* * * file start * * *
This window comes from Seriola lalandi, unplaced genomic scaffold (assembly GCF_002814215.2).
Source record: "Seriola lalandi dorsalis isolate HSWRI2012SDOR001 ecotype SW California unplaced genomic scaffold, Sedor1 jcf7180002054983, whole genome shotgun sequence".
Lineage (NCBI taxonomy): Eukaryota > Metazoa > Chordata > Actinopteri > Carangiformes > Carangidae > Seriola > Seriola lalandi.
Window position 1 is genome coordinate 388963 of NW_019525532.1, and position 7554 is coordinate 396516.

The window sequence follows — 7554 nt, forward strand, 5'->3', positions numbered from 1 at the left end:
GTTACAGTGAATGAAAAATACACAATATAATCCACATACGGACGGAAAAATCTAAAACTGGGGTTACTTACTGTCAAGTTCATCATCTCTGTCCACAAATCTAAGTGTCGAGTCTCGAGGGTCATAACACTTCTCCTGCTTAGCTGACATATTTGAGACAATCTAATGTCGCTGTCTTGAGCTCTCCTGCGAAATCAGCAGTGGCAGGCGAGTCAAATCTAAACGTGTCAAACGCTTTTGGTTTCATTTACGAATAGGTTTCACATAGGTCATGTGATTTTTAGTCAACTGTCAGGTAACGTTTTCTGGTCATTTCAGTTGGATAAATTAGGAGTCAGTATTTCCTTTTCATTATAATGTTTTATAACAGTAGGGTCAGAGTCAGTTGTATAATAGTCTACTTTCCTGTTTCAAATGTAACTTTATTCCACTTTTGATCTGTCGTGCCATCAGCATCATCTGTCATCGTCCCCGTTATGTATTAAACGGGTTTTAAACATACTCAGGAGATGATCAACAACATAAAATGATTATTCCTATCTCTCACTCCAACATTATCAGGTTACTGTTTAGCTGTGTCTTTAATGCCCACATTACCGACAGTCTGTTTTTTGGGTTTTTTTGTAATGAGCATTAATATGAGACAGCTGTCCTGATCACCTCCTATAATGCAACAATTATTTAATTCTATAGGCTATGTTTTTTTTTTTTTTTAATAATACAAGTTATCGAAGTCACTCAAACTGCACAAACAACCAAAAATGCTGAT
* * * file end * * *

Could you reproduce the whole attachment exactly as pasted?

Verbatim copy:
This window comes from Seriola lalandi, unplaced genomic scaffold (assembly GCF_002814215.2).
Source record: "Seriola lalandi dorsalis isolate HSWRI2012SDOR001 ecotype SW California unplaced genomic scaffold, Sedor1 jcf7180002054983, whole genome shotgun sequence".
Lineage (NCBI taxonomy): Eukaryota > Metazoa > Chordata > Actinopteri > Carangiformes > Carangidae > Seriola > Seriola lalandi.
Window position 1 is genome coordinate 388963 of NW_019525532.1, and position 7554 is coordinate 396516.

The window sequence follows — 7554 nt, forward strand, 5'->3', positions numbered from 1 at the left end:
GTTACAGTGAATGAAAAATACACAATATAATCCACATACGGACGGAAAAATCTAAAACTGGGGTTACTTACTGTCAAGTTCATCATCTCTGTCCACAAATCTAAGTGTCGAGTCTCGAGGGTCATAACACTTCTCCTGCTTAGCTGACATATTTGAGACAATCTAATGTCGCTGTCTTGAGCTCTCCTGCGAAATCAGCAGTGGCAGGCGAGTCAAATCTAAACGTGTCAAACGCTTTTGGTTTCATTTACGAATAGGTTTCACATAGGTCATGTGATTTTTAGTCAACTGTCAGGTAACGTTTTCTGGTCATTTCAGTTGGATAAATTAGGAGTCAGTATTTCCTTTTCATTATAATGTTTTATAACAGTAGGGTCAGAGTCAGTTGTATAATAGTCTACTTTCCTGTTTCAAATGTAACTTTATTCCACTTTTGATCTGTCGTGCCATCAGCATCATCTGTCATCGTCCCCGTTATGTATTAAACGGGTTTTAAACATACTCAGGAGATGATCAACAACATAAAATGATTATTCCTATCTCTCACTCCAACATTATCAGGTTACTGTTTAGCTGTGTCTTTAATGCCCACATTACCGACAGTCTGTTTTTTGGGTTTTTTTGTAATGAGCATTAATATGAGACAGCTGTCCTGATCACCTCCTATAATGCAACAATTATTTAATTCTATAGGCTATGTTTTTTTTTTTTTTTAATAATACAAGTTATCGAAGTCACTCAAACTGCACAAACAACCAAAAATGCTGAT